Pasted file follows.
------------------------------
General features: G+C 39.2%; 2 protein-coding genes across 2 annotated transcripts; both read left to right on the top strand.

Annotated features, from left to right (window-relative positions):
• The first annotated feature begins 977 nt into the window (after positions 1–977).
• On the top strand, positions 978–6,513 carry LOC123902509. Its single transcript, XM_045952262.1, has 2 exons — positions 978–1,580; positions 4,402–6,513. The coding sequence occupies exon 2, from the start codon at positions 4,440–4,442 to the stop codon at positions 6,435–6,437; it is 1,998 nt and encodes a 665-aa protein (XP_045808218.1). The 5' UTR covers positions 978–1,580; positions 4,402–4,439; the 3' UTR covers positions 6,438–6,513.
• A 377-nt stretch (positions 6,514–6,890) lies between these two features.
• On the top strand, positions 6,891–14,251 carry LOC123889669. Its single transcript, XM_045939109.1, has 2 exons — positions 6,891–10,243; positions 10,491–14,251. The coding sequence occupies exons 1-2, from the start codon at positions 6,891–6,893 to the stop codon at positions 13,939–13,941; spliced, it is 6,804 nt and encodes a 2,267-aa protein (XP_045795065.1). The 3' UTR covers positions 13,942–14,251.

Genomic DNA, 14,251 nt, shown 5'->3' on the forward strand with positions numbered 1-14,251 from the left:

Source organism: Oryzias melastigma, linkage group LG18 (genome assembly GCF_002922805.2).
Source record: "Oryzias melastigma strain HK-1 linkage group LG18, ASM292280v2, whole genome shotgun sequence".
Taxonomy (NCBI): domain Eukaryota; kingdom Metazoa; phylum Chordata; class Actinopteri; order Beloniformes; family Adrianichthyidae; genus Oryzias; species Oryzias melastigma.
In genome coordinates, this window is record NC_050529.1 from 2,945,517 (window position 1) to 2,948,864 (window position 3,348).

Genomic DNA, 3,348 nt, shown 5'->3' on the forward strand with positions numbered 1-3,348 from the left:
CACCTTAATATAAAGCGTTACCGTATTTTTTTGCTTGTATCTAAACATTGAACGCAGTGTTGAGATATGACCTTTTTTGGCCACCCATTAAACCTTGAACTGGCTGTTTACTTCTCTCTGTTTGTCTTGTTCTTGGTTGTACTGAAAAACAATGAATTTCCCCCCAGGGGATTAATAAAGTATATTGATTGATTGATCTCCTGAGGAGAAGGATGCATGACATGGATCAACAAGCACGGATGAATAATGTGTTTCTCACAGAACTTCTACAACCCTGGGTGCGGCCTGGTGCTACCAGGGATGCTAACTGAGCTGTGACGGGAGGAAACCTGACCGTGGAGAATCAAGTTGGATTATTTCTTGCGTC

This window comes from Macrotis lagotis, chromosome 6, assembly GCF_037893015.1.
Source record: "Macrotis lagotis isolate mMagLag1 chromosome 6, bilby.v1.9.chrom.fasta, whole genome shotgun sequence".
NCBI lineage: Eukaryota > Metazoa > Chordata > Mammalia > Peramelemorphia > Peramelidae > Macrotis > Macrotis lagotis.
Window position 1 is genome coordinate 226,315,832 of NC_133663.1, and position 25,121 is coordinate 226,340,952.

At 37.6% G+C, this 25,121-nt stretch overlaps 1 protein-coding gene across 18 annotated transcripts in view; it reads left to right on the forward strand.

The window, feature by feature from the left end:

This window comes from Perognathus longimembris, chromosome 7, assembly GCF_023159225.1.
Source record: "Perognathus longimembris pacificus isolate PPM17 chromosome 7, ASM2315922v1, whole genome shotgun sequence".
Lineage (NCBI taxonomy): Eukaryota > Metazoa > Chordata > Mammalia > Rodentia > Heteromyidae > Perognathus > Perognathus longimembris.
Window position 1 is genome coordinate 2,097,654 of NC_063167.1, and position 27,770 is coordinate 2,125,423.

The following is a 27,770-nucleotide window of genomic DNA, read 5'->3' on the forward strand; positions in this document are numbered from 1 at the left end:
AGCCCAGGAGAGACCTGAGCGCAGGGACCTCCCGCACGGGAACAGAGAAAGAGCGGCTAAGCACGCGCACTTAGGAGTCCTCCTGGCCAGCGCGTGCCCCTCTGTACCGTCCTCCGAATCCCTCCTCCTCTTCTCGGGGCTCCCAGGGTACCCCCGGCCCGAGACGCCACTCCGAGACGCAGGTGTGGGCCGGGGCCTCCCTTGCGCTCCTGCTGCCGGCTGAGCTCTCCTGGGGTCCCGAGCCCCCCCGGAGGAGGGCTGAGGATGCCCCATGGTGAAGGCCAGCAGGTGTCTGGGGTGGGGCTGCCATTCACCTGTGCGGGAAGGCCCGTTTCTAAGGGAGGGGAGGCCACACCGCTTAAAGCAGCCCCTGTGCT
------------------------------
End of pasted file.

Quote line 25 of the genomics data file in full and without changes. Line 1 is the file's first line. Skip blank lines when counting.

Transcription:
AGCCCAGGAGAGACCTGAGCGCAGGGACCTCCCGCACGGGAACAGAGAAAGAGCGGCTAAGCACGCGCACTTAGGAGTCCTCCTGGCCAGCGCGTGCCCCTCTGTACCGTCCTCCGAATCCCTCCTCCTCTTCTCGGGGCTCCCAGGGTACCCCCGGCCCGAGACGCCACTCCGAGACGCAGGTGTGGGCCGGGGCCTCCCTTGCGCTCCTGCTGCCGGCTGAGCTCTCCTGGGGTCCCGAGCCCCCCCGGAGGAGGGCTGAGGATGCCCCATGGTGAAGGCCAGCAGGTGTCTGGGGTGGGGCTGCCATTCACCTGTGCGGGAAGGCCCGTTTCTAAGGGAGGGGAGGCCACACCGCTTAAAGCAGCCCCTGTGCT